1 Jan 2015

Tarski (§11) of “The Semantic Conception of Truth and the Foundations of Semantics”, entitled ‘11. The Construction (in Outline) of the Definition’

by Corry Shores

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[The following is summary. All boldface, underlying and bracketed commentary are my own.]

Alfred Tarski

The Semantic Conception of Truth and the Foundations of Semantics

Part I. Exposition

11. The Construction (in Outline) of the Definition



Brief Summary:

We want an axiomatic, and not a semantic, way to define truth in a metalanguage. We must do this recursively and with the notion of satisfaction. Our basic units are sentences, like “snow is white”. The recursive method begins first by establishing the simplest sentential functions, which have the structure of sentences, but they have free variables, for example, “x is white”. Next, the recursive method indicates the operations which allow for more complex sentence functions to be built upon the simpler ones. For example, we might make such combinations as “x is white and y is on the mat”. In this functional form, the formulations are neither true nor false, because they have not yet been giving affirmable or deniable content. They become ‘satisfied’ if when replacing the variables with determinate contents they become true. But in our system, we need to define ‘satisfaction’. Yet, so far our semantic definition is problematic [for, it is circular: truth is what results from satisfaction, but satisfaction is what produces truth.] Instead, we need again to give a recursive definition for satisfaction. (So thirdly,) we do this by first stating the conditions under which the simplest sentential functions would be satisfied by certain objects [for example, ‘snow is white’ is true if and only if snow is something that really is white, and ‘the cat is on the mat’ is true if and only if the cat is indeed on the mat.] Then (fourthly) we state those conditions under which objects would satisfy a compound function [for example, the above compound is true if and only if it really is the case that both snow is white and the cat is on the mat.] [Now, since a sentence does not have variables, there is only one ‘object’ that can satisfy it, that being, the meaning on the right side of the equation given without quotes. Thus] “a sentence is true if it is satisfied by all objects, and false otherwise.”


Previously Tarski claimed that, so long as the meta-language is essentially richer than the object-language, we can adequately define ‘true’ in the meta-language axiomatically without resorting to a semantic definition provided in yet a higher meta-language. Now he will explain that we can do so by means of the notion of satisfaction.

Satisfaction is a relation between sentential functions, like ‘x is white’ and ‘x is greater than y.’ As we see, sentential functions have something like the structure of a sentence. However [being functions] they, unlike normal sentences, can contain free variables like x and y.

A definition of truth can be obtained in a very simple way from that of another semantic notion, namely, of the notion of satisfaction.

Satisfaction is a relation between arbitrary objects and certain expressions called “sentential functions.” These are expressions like “x is white,” “x is greater than y,” etc. Their formal structure is analogous to that of sentences; however, they may contain the so-called free variables (like 'x' and 'y' in “x is greater than y”), which cannot occur in sentences.

We will define sentential functions in formalized languages using a recursive procedure, which means we first give sentential functions with the simplest structure, and then we explain how to make more complicated sentential functions on their basis. For example, we might use such logical operations as conjunction and disjunction.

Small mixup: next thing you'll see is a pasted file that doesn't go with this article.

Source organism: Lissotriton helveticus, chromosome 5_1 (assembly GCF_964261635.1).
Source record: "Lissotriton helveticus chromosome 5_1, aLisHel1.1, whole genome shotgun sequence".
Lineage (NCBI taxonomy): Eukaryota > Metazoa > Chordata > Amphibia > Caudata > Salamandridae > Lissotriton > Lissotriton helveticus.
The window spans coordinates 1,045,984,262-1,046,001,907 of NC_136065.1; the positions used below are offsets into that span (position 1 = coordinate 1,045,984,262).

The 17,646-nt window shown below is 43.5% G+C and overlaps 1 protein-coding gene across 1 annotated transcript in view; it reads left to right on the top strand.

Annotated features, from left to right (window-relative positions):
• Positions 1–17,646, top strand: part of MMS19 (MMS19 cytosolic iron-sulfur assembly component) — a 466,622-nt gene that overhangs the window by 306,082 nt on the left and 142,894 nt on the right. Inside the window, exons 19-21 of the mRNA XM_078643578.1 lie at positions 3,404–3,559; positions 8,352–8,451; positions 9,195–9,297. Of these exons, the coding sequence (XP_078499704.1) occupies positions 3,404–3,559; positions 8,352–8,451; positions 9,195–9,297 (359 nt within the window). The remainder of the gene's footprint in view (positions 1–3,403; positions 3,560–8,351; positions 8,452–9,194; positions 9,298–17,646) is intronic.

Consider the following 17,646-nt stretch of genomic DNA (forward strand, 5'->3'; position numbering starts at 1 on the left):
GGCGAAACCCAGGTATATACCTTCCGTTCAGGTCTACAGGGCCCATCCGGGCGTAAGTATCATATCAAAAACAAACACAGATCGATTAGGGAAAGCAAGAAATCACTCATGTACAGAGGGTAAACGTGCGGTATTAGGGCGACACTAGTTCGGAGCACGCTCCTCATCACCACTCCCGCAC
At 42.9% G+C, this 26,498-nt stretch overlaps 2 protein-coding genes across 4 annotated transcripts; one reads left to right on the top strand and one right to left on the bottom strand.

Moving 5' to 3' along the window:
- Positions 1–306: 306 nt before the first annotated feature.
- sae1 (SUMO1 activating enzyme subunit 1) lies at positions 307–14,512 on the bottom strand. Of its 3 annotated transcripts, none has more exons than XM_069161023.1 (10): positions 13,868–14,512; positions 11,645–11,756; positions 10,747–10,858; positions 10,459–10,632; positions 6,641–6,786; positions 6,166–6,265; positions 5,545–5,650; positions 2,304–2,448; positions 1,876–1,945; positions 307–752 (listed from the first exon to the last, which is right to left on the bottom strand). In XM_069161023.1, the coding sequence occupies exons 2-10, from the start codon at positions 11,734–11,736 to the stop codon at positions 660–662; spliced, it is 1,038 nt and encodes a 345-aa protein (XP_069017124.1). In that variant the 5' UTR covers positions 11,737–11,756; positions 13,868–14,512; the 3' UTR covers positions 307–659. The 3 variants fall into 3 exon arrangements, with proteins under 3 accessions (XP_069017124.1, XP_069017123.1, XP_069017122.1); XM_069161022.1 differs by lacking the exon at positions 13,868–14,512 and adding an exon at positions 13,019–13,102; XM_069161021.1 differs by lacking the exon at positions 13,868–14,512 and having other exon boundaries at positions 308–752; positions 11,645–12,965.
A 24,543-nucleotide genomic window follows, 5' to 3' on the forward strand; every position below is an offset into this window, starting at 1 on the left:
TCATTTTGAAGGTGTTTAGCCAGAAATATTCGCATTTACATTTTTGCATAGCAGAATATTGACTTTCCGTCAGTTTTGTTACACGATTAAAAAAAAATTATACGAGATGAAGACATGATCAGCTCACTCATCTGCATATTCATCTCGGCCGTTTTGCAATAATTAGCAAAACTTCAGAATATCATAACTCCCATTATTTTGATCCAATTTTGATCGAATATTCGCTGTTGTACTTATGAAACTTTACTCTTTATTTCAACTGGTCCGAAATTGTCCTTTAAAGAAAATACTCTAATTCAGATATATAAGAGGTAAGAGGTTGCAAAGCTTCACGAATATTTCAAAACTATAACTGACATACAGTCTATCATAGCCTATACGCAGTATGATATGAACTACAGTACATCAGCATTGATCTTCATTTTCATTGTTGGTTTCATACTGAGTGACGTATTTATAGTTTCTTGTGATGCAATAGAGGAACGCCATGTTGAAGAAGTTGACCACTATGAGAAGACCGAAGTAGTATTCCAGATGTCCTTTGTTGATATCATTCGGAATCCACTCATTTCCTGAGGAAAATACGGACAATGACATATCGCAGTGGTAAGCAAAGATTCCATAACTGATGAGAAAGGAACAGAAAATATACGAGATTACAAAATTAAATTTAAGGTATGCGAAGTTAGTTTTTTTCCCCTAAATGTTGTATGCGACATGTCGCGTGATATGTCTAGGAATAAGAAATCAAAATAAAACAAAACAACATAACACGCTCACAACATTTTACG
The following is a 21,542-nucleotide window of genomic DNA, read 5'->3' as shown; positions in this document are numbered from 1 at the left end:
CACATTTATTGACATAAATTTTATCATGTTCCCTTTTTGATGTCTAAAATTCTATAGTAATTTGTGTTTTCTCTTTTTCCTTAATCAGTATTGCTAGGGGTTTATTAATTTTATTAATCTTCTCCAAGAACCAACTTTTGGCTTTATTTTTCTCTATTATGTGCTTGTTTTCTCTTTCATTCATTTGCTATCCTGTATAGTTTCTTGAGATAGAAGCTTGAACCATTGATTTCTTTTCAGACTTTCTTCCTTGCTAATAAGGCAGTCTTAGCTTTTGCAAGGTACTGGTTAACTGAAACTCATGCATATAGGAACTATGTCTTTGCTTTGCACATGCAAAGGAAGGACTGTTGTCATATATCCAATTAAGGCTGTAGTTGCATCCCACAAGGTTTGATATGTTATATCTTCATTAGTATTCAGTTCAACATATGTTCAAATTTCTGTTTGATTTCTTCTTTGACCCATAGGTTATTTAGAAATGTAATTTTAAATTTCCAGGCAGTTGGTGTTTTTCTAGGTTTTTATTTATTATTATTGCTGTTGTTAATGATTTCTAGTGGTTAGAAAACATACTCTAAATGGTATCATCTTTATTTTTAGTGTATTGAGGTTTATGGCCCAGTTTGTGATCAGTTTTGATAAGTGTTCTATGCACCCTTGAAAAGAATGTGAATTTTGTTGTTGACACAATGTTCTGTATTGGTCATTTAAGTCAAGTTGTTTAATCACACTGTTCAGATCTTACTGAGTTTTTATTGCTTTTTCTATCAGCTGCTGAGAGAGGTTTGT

In defining the notion of a sentential function in formalized languages, we usually apply what is called a “recursive procedure”; i.e., we first describe sentential functions of the simplest structure (which ordinarily presents no difficulty), and then we indicate the operations by means of which compound functions can be constructed from simpler ones. Such an operation may consist, for instance, in forming the logical disjunction or conjunction of two given functions, i.e., by combining them by the word “or” or “and.” A sentence can now be defined simply as a sentential function which contains no free variables.

Tarksi then considers one way to understand satisfaction, but he also explains why it will not be of use to us here. [It seems he is saying that for example, the sentential function ‘x is white’ can be satisfied if we substitute in for x white things, like snow. But what about ‘X is true’? We would need already to establish the substitutions as true before correctly making that substitution. Thus given this circularity, it does not help us to define truth using the notion of satisfaction. Put another way, we would encounter this problematic formulation: satisfaction happens when a substitution is true, and true is what happens when a substitution is satisfactory.]

As regards the notion of satisfaction, we might try to define it by saying that given objects satisfy a given function if the latter becomes a true sentence when we replace in it free variables by names of given objects. In this sense, for example, snow satisfies the sentential function “x is white” since the sentence “snow is white” is true. However, apart from other difficulties, this method is not available to us, for we want to use the notion of satisfaction in defining truth.

Tarski again says that satisfaction will have to be defined more mechanically using a recursive method, which would say what are the simplest sentential functions and then explain how more complex ones are built correctly upon them.

To obtain a definition of satisfaction we have rather to apply again a recursive procedure. We indicate which objects satisfy the simplest sentential functions; and then we state the conditions under which given objects satisfy a compound function – assuming that we know which objects satisfy the simpler functions from which the compound one has been constructed. Thus, for instance, we say that given numbers satisfy the logical disjunction “x is greater than y or x is equal to y” if they satisfy at least one of the functions “x is greater than y” or “x is equal to y.”

[A sentential function we said is a formulation with the structure of a sentence but with free variables instead of being made entirely of just words. So ‘x is greater than y’ is a sentential function, as we noted. As soon as we designate actual values or contents to those variables, it is no longer a function, but is now instead just a sentence. So ‘2 is greater than 1’ is a sentence and not a function. Were it still a function, then some objects would satisfy it, like the one just given, and other objects would produce a false sentence, for example, ‘3 is greater than 4’. So we would not say that a function is either true or false. However, sentences like ‘2 is greater than 1’ are true, because it is satisfied in the (T) scheme: